## Derivation of the equation

In this section, we derive the differential equation for torsion of an elastic bar. The derivation follows closely the one in Differential equation for axial loading of a bar.

### Equilibrium

Consider a bar loaded at its ends by the torque $T_1$ och $T_2$ according to the figure below. Along the bar, there is an additional loading in terms of a distributed torque $\qv(x)$ per unit length [Nm/m]. The bar is allowed to have a varying cross-sectional area implying a variation of $\Kv(x)$. Finally, the bar is modeled as linear elastic with a possible variation in shear modulus $G(x)$.

Study a free body diagram of a small volume element with length $\Delta x$:

Equilibrium around the $x$-axis gives:

$$\twoheadrightarrow: \qquad \Mv(x + \Dx) + \int_x^{x+\Delta x} {\qv(x)}

\cdot {\rm d} x – \Mv(x) = 0$$

which for small $\Delta x$ can be written

$$\Mv(x + \Dx) + \qv(x) \cdot \Delta x – \Mv(x) = 0$$

Dividing by $\Dx$ and taking the limit as $\Dx \rightarrow 0$ gives

$$\lim_{\Dx \rightarrow 0} \frac{\Mv (x + \Dx) – \Mv(x) }{\Dx} + \qv =

\Mv’ + \qv = 0$$

Equilibirum of this bar is summarized as

$$\Mv’ + \qv = 0$$

One should compare this equation with the equilibrium equation for axial loading of a bar $N’ + \Kx A = 0$.

As was shown earlier, the relation between the internal torque $\Mv$ and the shear stress $\tau$, can be written as

$$\Mv=\frac{\Kv \, \tau}{r}$$

which is valid for both thin-walled and thick-walled circular cross-sections.

### Compatability equation

Just as for torsion of uniform bars, we assume that each cross-section only rotates and remain plane during deformation. For a bar of length $L$ we derived:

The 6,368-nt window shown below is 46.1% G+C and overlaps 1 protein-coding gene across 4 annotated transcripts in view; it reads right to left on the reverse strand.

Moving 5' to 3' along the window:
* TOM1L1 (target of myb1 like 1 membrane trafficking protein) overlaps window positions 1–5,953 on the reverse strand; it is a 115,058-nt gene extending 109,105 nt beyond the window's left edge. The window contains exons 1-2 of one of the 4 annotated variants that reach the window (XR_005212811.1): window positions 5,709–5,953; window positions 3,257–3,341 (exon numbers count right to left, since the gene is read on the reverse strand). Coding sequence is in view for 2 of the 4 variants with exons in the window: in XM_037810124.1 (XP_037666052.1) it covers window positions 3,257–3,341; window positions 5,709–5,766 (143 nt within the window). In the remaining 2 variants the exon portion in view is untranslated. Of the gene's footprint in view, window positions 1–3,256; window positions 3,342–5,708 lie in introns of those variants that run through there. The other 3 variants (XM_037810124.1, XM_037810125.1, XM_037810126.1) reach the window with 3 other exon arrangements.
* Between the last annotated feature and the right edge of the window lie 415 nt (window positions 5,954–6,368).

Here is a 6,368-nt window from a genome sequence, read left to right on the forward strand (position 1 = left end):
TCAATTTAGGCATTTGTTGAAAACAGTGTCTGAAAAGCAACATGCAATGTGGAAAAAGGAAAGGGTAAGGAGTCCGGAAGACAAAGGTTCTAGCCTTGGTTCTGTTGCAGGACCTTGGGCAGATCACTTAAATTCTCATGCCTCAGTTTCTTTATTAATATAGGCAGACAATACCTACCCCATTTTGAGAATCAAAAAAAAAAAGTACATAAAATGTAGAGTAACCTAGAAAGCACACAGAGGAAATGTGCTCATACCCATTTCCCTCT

$$\gamma=r \, \frac{\varphi(L)-\varphi(0)}{L}$$

Ggeneralizing the above expression by studying a small volume element of length $\Delta x$, one obtains

$$\gamma(x)=r \, \lim_{\Dx \rightarrow 0}\frac{\varphi(x+\Delta x)-\varphi(x)}{\Delta x}=r \, \varphi'(x)$$

### Material relation

We assume Hooke’s law in shear is valid:

$$\tau= G \, \gamma$$

### Differential equation for torsion of a bar

The differential equation is obtained by combining equilibrium, compatibility and the material relation.

Start with $\Mv$ and insert Hooke’s law into the compatibility equation.

$$\Mv=\frac{\Kv \, \tau}{r} =

\frac{\Kv \, G \, \gamma}{r} =

G \,\Kv \, \varphi’$$

which finally is inserted into the equilibrium equation to give

$$\Mv’ + \qv = \frac{{\rm d}}{{\rm d}x}(G \,\Kv \, \varphi’) + \qv =0$$

If we introduce the notation $\DGK = G\cdot \Kv$ to symbolize the torsional rigidity the differential equation can be summarized as

$$\frac{{\rm d}}{{\rm d}x} \paren{\DGK \, \od{\varphi}{x}} + \qv=0$$

- $\varphi$ — angle of rotation/twist [-]
- $\DGK = G\cdot \Kv$ — torsional rigidity [N m^2]
- $G$ — shear modulus [Pa]
- $\Kv$ — polar moment of inertia [m^4]
- $\qv$ — distributed torque per unit length [Nm/m]

Two boundary conditions are required to solve the equation. The two most common types are prescribed angle of twist or prescribed internal torque.